WHAT A MUSIC CAREER LOOKS LIKE IN 2020
BY MADDI MAE
Promotional shot for Quiet Corners. Photo by Gina Nilce.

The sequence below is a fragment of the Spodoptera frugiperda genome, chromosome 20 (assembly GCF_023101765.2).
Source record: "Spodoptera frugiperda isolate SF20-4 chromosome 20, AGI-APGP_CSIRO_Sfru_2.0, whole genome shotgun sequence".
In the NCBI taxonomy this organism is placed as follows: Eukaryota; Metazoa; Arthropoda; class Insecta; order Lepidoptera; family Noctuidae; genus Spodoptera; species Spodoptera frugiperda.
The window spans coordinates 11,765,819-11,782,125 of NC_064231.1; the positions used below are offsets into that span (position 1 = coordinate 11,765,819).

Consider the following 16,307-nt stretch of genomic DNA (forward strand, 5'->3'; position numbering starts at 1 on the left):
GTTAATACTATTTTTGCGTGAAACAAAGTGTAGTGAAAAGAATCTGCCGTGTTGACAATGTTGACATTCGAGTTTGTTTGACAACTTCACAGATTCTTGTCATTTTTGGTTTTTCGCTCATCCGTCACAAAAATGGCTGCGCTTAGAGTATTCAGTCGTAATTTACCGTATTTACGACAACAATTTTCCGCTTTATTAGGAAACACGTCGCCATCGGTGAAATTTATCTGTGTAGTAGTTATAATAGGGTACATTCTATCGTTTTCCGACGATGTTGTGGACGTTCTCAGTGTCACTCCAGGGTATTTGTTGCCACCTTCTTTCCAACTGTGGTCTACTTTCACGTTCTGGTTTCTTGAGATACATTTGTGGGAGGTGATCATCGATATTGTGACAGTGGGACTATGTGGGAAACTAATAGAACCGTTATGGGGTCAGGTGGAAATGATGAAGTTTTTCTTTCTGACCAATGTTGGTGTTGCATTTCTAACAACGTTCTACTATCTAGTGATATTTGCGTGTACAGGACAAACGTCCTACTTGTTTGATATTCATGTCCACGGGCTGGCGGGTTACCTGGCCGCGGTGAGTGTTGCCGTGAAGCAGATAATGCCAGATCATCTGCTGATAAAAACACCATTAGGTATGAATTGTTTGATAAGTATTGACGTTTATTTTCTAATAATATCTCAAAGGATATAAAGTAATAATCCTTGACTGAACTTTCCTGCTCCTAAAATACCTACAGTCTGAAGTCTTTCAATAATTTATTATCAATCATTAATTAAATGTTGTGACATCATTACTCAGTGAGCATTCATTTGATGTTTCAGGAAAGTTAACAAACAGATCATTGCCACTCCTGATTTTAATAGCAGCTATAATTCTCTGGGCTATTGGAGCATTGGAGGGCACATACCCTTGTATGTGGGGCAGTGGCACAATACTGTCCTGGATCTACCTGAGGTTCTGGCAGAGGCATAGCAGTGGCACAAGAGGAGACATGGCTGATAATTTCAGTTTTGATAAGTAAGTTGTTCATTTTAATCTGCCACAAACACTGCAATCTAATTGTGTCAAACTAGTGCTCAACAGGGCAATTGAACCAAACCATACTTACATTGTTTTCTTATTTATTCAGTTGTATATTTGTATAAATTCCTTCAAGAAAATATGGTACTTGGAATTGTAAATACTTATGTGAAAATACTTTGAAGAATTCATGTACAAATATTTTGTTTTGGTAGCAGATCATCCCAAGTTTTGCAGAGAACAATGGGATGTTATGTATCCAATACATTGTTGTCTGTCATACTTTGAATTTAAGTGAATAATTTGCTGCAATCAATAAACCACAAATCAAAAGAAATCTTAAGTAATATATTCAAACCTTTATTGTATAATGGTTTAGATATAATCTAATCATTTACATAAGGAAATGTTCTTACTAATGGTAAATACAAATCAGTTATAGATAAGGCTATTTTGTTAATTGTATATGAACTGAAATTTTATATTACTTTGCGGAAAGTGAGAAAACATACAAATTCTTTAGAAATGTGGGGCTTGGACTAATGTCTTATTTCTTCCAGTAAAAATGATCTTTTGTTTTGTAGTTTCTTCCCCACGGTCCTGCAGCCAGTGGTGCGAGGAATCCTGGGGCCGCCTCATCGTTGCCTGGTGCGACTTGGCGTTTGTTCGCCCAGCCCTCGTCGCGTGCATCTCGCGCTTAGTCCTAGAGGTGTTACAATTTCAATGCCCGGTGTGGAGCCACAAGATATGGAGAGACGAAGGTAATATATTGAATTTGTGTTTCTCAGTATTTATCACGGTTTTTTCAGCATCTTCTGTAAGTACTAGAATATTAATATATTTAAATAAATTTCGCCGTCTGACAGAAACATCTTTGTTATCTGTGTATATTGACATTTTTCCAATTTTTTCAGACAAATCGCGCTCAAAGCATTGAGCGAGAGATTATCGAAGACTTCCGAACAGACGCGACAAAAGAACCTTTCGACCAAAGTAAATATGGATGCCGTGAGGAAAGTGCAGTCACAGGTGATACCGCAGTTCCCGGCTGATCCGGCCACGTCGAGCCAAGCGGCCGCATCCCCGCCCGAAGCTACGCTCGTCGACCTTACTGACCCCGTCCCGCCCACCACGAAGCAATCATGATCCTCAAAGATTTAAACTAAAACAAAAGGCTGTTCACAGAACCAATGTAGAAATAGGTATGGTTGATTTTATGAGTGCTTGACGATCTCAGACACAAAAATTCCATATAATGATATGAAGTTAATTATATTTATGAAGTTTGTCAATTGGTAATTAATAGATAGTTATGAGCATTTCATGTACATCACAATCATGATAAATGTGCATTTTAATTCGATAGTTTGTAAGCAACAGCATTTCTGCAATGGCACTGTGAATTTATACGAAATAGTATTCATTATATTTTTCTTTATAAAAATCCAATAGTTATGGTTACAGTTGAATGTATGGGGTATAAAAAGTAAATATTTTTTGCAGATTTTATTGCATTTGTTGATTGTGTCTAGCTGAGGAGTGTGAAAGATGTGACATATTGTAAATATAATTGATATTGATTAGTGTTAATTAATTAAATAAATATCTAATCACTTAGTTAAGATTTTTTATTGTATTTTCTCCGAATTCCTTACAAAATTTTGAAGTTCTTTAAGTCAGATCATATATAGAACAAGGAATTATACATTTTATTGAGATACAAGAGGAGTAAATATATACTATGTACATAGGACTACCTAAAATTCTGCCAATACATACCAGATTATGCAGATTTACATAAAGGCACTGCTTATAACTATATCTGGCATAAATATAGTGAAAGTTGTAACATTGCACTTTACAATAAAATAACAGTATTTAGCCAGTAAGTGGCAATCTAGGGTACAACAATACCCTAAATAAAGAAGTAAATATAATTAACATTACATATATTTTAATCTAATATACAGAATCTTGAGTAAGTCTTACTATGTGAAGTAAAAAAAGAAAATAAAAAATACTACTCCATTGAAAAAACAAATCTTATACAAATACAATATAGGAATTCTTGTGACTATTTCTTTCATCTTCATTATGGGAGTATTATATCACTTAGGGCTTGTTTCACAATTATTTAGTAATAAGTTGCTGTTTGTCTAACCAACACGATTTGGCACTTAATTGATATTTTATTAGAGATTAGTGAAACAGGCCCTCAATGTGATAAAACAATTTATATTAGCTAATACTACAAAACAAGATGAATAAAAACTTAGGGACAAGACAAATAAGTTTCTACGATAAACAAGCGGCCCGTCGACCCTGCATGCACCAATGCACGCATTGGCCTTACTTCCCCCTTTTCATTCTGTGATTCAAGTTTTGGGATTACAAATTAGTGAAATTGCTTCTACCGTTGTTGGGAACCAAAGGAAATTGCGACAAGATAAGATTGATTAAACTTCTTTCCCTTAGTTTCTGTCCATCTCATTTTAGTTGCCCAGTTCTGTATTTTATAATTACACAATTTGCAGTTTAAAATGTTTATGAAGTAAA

o paint a picture of 2020 for you, I need to briefly describe 2019. That year I played some of the best shows of my career, including two sold-out tour dates with Arizona folk-rock band Towâ€™rs where I befriended their leading couple, Kyle and Gretta Miller. Then I drove across the country with my best friend, stopping in Flagstaff to record a couple of songs with Kyle. Flew back out to finish recording the album, sold out of my first run of merchandise, did a hazy cowboy photoshoot with Culpeper photographer Gina Nilce, and got hyped for my first big release after six years of gigging nonstop and working my butt off. Oh, and I fell in love with that best friend, and we started a band together. This year has been different. I was preparing to release the first single from my new record when the whole country screeched to a cacophonous halt. Pandemic. Quarantine. No more shows. My longest performance drought in years, I ended up going five months without a gig. The freeze hit hard â€“ not just for me, but for the whole music industry. Because digital music cut the value of the music industry from about $20 billion in the late 90s to about $7 billion in 2015, musicians now rely on profit from live performances and merchandise sales. While artists are stuck at home with shows and tours cancelled, groups like the National Independent Venue Association are campaigning Congress to #SaveOurStages so